University Academy Holbeach students of the future could be going to job or university interviews and speaking confidently about the grain store they have helped to build in The Gambia.
Or they might talk about their involvement in the school’s Interact group that raised money to sponsor children in the West African country.
Two of the teachers at the school are already talking about their experience of The Gambia gained during an eight-day fact-finding mission in which they “breathed the dust” – slept in a tent, showered using a bucket and ate like the locals.
However, any discomfort maths teachers Jackie Hallett and Jacqui Sesstein experienced has been quickly overtaken by their drive to forge links between the Holbeach school of 1,200 pupils and an international school of 600 pupils and with far fewer resources in Gambia.
“One of the objectives of our visit was to build a long-term link that would enable students here to have a connection to the real world outside academia,” says Jacqui, whose trip with her colleague was made with Football Gambia, which promotes education through football as well as building sustainable houses and medical centres.
The women got involved in some of these projects, spending one day painting and cleaning a building destined to become a medical centre and another day was spent visiting a village where the foundations for a primary school were being constructed. On the way there, the Holbeach teachers – who were dubbed Jackie squared in the end because of their maths connection – smelled fuel and the locals sitting on the roof of the mini bus and hanging on the doors suddenly shot off.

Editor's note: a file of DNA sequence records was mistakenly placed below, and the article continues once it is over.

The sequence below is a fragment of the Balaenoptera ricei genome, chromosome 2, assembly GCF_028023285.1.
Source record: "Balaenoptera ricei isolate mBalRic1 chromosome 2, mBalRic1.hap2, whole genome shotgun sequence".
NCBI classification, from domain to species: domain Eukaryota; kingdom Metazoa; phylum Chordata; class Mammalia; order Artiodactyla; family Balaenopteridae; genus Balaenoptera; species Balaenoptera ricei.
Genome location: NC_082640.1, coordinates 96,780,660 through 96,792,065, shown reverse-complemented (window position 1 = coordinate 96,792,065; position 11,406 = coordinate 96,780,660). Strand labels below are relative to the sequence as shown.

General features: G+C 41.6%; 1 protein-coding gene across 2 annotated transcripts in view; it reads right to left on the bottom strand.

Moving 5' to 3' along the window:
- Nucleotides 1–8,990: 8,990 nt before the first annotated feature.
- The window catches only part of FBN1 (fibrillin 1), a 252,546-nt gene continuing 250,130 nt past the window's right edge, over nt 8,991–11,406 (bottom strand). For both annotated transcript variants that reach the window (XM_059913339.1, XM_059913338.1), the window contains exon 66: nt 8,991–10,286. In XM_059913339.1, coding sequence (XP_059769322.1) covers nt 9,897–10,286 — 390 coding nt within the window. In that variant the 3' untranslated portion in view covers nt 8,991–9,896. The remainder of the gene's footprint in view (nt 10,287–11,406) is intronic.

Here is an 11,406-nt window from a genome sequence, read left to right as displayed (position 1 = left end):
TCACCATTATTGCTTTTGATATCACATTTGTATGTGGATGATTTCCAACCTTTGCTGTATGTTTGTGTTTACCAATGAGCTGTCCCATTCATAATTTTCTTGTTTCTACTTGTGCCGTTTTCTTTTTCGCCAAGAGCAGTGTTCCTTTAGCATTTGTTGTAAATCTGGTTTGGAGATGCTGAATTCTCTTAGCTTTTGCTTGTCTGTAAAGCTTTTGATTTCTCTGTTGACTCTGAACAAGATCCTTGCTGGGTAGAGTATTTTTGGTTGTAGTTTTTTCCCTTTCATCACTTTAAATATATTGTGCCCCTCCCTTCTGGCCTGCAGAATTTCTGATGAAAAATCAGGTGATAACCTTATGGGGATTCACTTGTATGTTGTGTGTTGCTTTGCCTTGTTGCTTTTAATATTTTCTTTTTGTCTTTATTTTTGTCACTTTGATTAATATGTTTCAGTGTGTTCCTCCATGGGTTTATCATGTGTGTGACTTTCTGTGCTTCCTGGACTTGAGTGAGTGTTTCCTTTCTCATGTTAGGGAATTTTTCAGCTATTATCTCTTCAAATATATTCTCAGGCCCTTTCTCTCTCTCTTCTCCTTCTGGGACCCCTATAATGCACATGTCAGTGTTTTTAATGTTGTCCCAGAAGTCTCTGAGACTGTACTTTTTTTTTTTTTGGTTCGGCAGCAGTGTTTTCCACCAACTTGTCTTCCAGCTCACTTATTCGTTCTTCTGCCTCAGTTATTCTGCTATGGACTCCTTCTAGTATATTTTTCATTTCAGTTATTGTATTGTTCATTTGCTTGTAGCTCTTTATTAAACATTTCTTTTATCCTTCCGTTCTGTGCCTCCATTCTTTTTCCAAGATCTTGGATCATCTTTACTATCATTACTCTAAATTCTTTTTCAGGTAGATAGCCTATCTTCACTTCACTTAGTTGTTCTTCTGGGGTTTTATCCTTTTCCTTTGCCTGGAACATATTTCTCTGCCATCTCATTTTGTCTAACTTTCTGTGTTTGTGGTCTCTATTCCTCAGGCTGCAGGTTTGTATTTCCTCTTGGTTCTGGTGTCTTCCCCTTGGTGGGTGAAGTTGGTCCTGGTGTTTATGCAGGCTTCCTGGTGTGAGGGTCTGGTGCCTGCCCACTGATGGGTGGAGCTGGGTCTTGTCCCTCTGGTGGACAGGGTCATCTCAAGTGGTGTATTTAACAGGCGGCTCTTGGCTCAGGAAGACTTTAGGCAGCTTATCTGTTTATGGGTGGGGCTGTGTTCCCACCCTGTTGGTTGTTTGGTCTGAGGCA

Jackie said: “There was a fuel leak and they were catching the diesel spilling out of the oil line and putting it back in again. They fixed the leak by wrapping material around it.”
Once there, Jackie demonstrated a remarkable ability for making sturdy bricks and the two of them laboured in “boiling heat” with no shade for relief.
They also sat in a couple of lessons at a secondary school, and Jacqui says: “Part of our remit was to observe the teaching. It’s all very well to appeal for great resources but we wanted to have a look at the teachers themselves. We both felt it was one of the areas we could contribute because you are passing on a skill that can be cascaded downwards.”